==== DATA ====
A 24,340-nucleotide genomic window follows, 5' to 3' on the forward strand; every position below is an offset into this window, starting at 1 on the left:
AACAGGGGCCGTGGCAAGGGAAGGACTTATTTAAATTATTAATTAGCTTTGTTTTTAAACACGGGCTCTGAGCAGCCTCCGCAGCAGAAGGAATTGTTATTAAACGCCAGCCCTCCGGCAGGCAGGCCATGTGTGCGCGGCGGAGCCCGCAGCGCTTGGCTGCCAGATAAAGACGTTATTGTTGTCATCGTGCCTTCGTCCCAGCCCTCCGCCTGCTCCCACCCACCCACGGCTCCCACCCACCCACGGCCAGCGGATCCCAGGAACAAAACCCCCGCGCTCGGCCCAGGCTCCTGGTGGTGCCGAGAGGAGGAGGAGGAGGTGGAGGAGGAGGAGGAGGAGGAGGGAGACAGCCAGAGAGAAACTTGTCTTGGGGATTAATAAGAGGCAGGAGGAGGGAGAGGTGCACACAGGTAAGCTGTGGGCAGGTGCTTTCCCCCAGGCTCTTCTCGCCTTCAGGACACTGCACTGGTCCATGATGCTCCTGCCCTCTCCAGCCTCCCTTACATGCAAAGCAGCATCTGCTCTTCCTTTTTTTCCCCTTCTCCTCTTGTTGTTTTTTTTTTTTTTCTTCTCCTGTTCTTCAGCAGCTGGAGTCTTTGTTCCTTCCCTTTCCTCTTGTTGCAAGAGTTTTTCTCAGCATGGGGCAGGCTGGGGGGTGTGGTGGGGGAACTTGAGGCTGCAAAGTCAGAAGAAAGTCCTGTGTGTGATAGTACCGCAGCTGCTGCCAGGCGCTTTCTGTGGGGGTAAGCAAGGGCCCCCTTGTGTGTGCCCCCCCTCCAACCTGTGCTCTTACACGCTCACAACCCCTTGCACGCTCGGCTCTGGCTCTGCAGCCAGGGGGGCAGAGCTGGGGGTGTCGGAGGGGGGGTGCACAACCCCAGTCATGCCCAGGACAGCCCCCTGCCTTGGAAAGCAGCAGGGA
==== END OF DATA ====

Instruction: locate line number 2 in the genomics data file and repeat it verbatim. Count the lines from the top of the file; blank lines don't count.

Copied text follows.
AACAGGGGCCGTGGCAAGGGAAGGACTTATTTAAATTATTAATTAGCTTTGTTTTTAAACACGGGCTCTGAGCAGCCTCCGCAGCAGAAGGAATTGTTATTAAACGCCAGCCCTCCGGCAGGCAGGCCATGTGTGCGCGGCGGAGCCCGCAGCGCTTGGCTGCCAGATAAAGACGTTATTGTTGTCATCGTGCCTTCGTCCCAGCCCTCCGCCTGCTCCCACCCACCCACGGCTCCCACCCACCCACGGCCAGCGGATCCCAGGAACAAAACCCCCGCGCTCGGCCCAGGCTCCTGGTGGTGCCGAGAGGAGGAGGAGGAGGTGGAGGAGGAGGAGGAGGAGGAGGGAGACAGCCAGAGAGAAACTTGTCTTGGGGATTAATAAGAGGCAGGAGGAGGGAGAGGTGCACACAGGTAAGCTGTGGGCAGGTGCTTTCCCCCAGGCTCTTCTCGCCTTCAGGACACTGCACTGGTCCATGATGCTCCTGCCCTCTCCAGCCTCCCTTACATGCAAAGCAGCATCTGCTCTTCCTTTTTTTCCCCTTCTCCTCTTGTTGTTTTTTTTTTTTTTCTTCTCCTGTTCTTCAGCAGCTGGAGTCTTTGTTCCTTCCCTTTCCTCTTGTTGCAAGAGTTTTTCTCAGCATGGGGCAGGCTGGGGGGTGTGGTGGGGGAACTTGAGGCTGCAAAGTCAGAAGAAAGTCCTGTGTGTGATAGTACCGCAGCTGCTGCCAGGCGCTTTCTGTGGGGGTAAGCAAGGGCCCCCTTGTGTGTGCCCCCCCTCCAACCTGTGCTCTTACACGCTCACAACCCCTTGCACGCTCGGCTCTGGCTCTGCAGCCAGGGGGGCAGAGCTGGGGGTGTCGGAGGGGGGGTGCACAACCCCAGTCATGCCCAGGACAGCCCCCTGCCTTGGAAAGCAGCAGGGA